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Elvis Presley photographed at The Memphis Press-Scimitar offices, July 27, 1954. This photo ran with Elvis's first profile in the newspaper the following day.
Elvis Presley photographed at The Memphis Press-Scimitar offices, July 27, 1954. This photo ran with Elvis's first profile in the newspaper the following day.Jim Reid—Memphis Brooks Museum/Michael Ochs Archives/Getty Images
Elvis Presley photographed at The Memphis Press-Scimitar offices, July 27, 1954. This photo ran with Elvis's first profile in the newspaper the following day.
After touring Texas and the south, Elvis returned home to play at the Auditorium North Hall, Feb. 6, 1955, in Memphis. It was between the 3 PM and 8 PM shows that Elvis, his manager Bob Neal and Sam Phillips first met with Col. Tom Parker about representing Elvis.
Photo booth shot taken at the Katz Drug Store in Memphis, late 1954. On September 9, 1954, Elvis performed in front of the store for the opening of the Lamar-Airways shopping center.
On July 31, 1955, Elvis performed on stage at the Fort Homer Armory in Tampa, Fla., exactly one year after he played the Overton Park Shell, his first paid public performance. This shot was used as the cover for Elvis's first album, released in 1956.
Elvis Presley
Elvis Presley Overton Park Shell Aug.5, 1955  Bob Neal promoter, Johnny Cash was the headliner
Elvis Presley
Elvis Presley
Elvis Presley
Elvis Presley
Elvis Presley photographed at The Memphis Press-Scimitar offices, July 27, 1954. This photo ran with Elvis's first prof
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Jim Reid—Memphis Brooks Museum/Michael Ochs Archives/Getty I
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Elvis in the Beginning: 'That's All Right' Lights the Rock 'n' Roll Spark

Jul 05, 2014

Sixty years ago a young, unknown musician and and singer from Tupelo, Miss., named Elvis Presley struck the spark that ignited the rock ’n’ roll revolution and fundamentally altered the direction of popular music and the shape of American culture.

July 19, 1954, saw the official release of Elvis's first commercial record, the single “That’s All Right,” backed with the B-side, "Blue Moon of Kentucky." The tracks, sung by the flamboyantly dressed yet shy 19-year-old, were recorded exactly two weeks earlier at Memphis's famed Sun Studios by owner and producer Sam Phillips—and a full year after Elvis cut his first acetate, as a gift for his mother, at the same location.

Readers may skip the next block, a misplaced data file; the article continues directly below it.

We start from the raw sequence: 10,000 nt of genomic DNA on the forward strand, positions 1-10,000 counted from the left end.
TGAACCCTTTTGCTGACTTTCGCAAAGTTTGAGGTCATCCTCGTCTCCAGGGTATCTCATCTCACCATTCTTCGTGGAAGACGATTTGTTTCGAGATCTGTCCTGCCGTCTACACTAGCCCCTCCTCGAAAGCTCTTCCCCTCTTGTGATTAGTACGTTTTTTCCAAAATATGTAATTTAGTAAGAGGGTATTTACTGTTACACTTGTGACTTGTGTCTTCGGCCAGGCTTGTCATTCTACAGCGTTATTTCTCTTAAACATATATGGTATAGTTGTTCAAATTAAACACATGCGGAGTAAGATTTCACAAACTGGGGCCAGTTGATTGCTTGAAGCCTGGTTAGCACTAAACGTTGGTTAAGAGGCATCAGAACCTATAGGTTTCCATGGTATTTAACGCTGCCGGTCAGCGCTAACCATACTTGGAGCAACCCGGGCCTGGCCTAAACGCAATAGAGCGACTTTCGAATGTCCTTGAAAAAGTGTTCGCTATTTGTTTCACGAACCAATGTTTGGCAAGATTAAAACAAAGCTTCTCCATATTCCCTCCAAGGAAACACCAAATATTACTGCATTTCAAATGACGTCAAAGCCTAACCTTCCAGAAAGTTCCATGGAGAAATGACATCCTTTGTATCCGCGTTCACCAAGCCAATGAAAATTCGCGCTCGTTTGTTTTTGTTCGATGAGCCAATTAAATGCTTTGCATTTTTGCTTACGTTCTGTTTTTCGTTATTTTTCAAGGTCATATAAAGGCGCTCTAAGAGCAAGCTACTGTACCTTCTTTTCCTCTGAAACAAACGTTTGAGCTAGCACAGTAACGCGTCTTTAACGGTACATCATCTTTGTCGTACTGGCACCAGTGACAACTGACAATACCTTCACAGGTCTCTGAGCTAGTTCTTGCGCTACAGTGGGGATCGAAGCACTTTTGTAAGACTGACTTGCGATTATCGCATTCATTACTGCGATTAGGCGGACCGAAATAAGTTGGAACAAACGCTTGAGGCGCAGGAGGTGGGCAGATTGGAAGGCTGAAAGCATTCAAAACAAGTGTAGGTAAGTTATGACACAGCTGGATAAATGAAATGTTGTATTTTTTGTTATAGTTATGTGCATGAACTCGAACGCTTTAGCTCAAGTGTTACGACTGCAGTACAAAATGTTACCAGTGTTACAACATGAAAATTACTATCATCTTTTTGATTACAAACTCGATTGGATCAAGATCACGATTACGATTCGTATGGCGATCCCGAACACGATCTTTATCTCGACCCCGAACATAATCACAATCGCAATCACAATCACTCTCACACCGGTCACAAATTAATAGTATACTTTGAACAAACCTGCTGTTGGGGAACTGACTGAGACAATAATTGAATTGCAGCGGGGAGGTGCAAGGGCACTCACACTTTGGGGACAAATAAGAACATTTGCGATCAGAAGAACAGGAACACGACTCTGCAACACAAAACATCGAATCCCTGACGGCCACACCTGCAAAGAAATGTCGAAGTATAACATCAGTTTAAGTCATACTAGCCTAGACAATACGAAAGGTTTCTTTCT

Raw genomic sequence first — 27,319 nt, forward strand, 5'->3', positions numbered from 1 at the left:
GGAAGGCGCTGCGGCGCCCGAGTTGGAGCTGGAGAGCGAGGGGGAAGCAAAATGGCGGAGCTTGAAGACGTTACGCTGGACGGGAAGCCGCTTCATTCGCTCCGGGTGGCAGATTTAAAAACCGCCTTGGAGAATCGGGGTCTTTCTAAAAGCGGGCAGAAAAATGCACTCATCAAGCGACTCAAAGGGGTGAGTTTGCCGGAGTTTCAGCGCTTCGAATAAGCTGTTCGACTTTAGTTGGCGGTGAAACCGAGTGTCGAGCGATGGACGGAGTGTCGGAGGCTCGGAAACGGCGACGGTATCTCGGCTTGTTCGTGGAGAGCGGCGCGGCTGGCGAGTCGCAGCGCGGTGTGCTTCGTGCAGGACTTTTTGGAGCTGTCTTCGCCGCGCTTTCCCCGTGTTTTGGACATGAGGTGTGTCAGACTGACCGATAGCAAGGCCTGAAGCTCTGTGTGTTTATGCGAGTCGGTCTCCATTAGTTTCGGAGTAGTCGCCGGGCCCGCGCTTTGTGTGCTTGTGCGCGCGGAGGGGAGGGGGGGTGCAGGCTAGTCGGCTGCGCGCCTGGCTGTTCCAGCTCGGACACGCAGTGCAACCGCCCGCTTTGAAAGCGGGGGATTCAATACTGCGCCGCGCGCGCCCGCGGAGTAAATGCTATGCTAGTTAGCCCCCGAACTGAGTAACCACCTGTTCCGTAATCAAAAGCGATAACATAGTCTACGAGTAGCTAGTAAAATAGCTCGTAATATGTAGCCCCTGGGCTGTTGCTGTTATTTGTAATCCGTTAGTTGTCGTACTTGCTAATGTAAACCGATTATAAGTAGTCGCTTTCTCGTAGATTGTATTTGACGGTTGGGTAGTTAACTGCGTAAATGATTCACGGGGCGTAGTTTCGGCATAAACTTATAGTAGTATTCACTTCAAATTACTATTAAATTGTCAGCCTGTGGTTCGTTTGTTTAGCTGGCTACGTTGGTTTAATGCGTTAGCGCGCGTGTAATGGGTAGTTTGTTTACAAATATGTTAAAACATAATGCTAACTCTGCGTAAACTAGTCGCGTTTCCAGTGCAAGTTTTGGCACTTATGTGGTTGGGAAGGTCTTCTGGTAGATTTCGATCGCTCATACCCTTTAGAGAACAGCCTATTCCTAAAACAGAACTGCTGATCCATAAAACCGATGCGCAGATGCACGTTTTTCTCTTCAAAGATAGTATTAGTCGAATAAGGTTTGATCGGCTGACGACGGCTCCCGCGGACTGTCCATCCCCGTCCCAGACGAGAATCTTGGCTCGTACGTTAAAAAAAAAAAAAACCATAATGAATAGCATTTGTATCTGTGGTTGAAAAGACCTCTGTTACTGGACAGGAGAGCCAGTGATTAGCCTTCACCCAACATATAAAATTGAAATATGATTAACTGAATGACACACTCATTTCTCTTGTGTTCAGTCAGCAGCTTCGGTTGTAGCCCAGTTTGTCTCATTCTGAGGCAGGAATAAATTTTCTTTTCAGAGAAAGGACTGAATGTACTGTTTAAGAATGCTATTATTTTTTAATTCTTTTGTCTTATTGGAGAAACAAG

The recordings stemmed from a session when Presley—joined by Scotty Moore on guitar and Bill Black on upright bass—in a break from singing ballads, began playing around with a up-beat arrangement of Arthur "Big Boy" Crudup’s decade-old blues tune, "That’s All Right" (sometimes referred to as "That's All Right, Mama.") Phillips recorded and pressed Elvis's single, distributing it to local radio stations, where it drew enough reaction to have one station invite Presley in for a live, on-air interview.

Courtesy Elvis Presley Enterprises, IncCourtesy Elvis Presley Enterprises, Inc 

Presley’s first record sold around 20,000 copies and brought him regional attention and success—and opened the path for others, including Johnny Cash, Jerry Lee Lewis, Carl Perkins and Roy Orbison to follow him through Sun Studios' doors to fame and fortune.

Presley's utterly new, thrilling and unique sound not only shook up the music world; it blurred social lines and, with its white-boy-sings-the-blues approach, challenged racial barriers of the era. Within two years, Presley had signed to RCA Victor and evolved from a raw local teenage talent to a fully fledged national and international phenomenon. The rest, as the saying goes, is history.

Here, on the 60th anniversary of the release of his first single, LIFE.com presents a selection of pictures of the young Presley taken between 1953 and 1955—including one that ran with his first profile in his hometown newspaper, the Memphis Press-Scimitar—that show the boy before he became King.

Phil Bicker is a Senior Photo Editor at TIME.

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